Newborn infant urinary cotinine and birth outcomes in the Jerusalem Environment Mother and Child Cohort Study

Eliana Ein-Mor, Tamar Berman, Zohar Barnett-Itzhaki*, Thomas Göen, Zivanit Ergaz-Shaltiel, Juma Natsheh, Avraham Ben-Chetrit, Ronit Haimov-Kochman, Ronit Calderon-Margalit

*Corresponding author for this work

Research output: Contribution to journalArticlepeer-review

5 Scopus citations


Background: Environmental tobacco smoke (ETS) exposure during pregnancy can cause preterm delivery and childhood cancer. The aim of this study was to measure ETS exposure in pregnant women and in newborn infants in Israel using urinary cotinine measurements, to assess predictors of ETS exposure in these vulnerable groups, and to assess associations with birth effects (birth weight, birth length, head circumference) in newborn infants. Methods: We analyzed urinary cotinine and creatinine in 265 non-smoking pregnant women and 97 newborns, and analyzed associations with self-reported exposure to ETS, paternal smoking, sociodemographic variables and with birth outcomes (birth weight, birth length, head circumference). Results: 37.7% of pregnant women and 29.0% of infants had urinary cotinine concentrations above the level of quantification (LOQ) of 1 μg/L, whereas 63.8% and 50.5%, respectively, had urinary cotinine concentrations above the level of detection (LOD) of 0.5 μg/L. Median unadjusted and creatinine adjusted urinary concentrations of cotinine in pregnant women were 0.7 μg/L, and 0.9 μg/g creatinine, respectively, and in newborn infants were 0.5 μg/L, and 1.3 μg/g creatinine, respectively. We did not find an association between maternal and infant urinary cotinine level. Maternal (but not infant) urinary cotinine was significantly associated with paternal smoking (p < 0.05). Infant (but not maternal) cotinine above the LOQ was negatively associated with birth weight (p < 0.05). Conclusions: In this high socioeconomic cohort, almost a third of newborn infants born to non-smoking mothers had quantifiable levels of urinary cotinine. This is the first study showing that newborns with quantifiable urinary cotinine levels have lower birth weight.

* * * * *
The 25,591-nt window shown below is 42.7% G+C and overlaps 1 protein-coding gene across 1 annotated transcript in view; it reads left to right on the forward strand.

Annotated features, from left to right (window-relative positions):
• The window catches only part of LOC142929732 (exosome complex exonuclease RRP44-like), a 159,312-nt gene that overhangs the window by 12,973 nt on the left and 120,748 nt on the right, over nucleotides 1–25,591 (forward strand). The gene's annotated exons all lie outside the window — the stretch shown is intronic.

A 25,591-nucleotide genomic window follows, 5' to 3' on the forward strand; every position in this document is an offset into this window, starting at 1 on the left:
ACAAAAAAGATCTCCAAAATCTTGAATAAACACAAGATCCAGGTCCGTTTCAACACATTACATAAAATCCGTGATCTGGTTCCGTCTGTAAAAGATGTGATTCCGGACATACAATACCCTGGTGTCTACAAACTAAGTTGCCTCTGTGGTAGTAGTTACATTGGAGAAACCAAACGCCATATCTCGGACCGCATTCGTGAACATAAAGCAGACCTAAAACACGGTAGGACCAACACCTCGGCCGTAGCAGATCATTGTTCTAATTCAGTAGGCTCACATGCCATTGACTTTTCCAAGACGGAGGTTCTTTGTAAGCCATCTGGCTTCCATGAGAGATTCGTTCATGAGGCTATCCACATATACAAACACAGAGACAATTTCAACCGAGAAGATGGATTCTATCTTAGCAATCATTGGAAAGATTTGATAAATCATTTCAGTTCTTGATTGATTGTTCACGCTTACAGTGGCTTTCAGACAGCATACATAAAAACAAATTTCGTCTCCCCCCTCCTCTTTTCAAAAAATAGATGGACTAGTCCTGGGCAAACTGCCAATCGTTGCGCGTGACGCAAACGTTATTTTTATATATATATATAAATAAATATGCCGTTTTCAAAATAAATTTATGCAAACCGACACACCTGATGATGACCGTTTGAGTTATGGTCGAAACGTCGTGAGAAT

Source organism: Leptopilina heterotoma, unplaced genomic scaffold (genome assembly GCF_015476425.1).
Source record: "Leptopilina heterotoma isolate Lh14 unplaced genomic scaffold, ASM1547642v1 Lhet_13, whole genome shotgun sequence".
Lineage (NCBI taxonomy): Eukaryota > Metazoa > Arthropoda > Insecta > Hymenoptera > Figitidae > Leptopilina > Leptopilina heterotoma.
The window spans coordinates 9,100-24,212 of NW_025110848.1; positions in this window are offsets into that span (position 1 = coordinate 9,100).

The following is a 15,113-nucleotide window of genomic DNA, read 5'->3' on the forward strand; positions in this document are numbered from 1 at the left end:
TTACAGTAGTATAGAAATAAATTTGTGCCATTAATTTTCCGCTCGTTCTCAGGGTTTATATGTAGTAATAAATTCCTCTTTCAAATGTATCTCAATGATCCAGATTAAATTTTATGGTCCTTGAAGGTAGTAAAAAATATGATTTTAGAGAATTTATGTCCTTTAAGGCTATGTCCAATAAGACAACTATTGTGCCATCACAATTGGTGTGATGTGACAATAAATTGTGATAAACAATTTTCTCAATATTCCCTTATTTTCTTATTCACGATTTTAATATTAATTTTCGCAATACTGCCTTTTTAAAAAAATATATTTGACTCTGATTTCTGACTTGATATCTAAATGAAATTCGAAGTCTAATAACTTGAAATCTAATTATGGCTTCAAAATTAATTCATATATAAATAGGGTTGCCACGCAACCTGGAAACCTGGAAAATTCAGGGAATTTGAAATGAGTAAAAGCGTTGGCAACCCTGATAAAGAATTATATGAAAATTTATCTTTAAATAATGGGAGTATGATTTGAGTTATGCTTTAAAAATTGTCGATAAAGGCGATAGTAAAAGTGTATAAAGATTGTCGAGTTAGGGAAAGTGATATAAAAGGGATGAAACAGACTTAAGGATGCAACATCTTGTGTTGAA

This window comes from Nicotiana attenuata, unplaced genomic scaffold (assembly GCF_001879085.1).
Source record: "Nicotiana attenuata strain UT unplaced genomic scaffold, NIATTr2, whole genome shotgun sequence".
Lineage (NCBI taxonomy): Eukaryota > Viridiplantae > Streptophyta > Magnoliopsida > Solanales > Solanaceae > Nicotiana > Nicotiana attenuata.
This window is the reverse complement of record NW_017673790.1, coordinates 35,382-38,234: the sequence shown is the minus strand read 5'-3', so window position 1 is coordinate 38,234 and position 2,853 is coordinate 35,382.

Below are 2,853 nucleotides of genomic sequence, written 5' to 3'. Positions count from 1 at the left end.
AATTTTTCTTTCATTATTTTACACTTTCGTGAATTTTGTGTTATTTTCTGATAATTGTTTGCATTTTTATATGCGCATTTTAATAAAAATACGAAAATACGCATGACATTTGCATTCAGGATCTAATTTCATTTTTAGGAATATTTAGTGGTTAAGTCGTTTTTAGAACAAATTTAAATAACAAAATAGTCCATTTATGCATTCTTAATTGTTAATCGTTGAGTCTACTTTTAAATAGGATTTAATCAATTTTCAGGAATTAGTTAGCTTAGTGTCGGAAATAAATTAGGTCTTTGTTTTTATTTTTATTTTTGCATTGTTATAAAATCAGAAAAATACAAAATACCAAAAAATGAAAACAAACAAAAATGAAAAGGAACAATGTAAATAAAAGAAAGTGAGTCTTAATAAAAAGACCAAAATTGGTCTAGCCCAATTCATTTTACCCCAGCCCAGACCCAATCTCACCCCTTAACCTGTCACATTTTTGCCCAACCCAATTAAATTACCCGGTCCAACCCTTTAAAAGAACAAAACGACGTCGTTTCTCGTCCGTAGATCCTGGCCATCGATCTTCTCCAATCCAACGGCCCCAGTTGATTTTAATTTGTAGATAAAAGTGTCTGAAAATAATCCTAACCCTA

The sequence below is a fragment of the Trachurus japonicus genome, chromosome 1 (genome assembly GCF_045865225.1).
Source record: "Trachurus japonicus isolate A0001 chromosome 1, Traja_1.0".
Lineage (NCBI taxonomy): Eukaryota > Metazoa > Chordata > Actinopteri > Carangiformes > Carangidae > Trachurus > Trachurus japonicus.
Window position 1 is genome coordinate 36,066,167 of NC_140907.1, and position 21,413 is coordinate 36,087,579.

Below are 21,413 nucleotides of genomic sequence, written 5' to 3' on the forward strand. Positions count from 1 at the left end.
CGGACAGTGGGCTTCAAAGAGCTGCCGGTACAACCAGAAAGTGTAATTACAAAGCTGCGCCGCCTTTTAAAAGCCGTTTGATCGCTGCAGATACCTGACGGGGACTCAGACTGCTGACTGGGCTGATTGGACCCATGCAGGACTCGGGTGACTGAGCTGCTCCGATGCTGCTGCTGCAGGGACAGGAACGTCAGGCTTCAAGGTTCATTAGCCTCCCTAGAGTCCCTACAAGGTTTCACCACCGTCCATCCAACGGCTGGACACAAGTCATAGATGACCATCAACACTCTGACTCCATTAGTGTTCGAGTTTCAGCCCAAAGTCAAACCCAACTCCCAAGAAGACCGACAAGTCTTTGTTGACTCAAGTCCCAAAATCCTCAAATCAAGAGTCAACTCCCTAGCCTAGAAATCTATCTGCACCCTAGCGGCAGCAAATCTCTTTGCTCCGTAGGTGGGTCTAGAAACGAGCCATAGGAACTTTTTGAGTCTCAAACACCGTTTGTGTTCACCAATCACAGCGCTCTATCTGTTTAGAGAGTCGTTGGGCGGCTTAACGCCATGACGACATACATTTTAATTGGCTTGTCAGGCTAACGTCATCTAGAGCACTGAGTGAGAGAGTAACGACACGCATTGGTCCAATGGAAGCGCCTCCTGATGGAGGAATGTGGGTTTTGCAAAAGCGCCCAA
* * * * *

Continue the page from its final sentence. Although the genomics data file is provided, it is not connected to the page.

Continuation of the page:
Original languageAmerican English
Pages (from-to)1054-1058
Number of pages5
JournalInternational Journal of Hygiene and Environmental Health
Issue number7
StatePublished - Aug 2019
Externally publishedYes

Bibliographical note

Publisher Copyright:
© 2019 Elsevier GmbH


  • Environmental tobacco smoke
  • Human biomonitoring
  • Neonatal
  • Urinary cotinine


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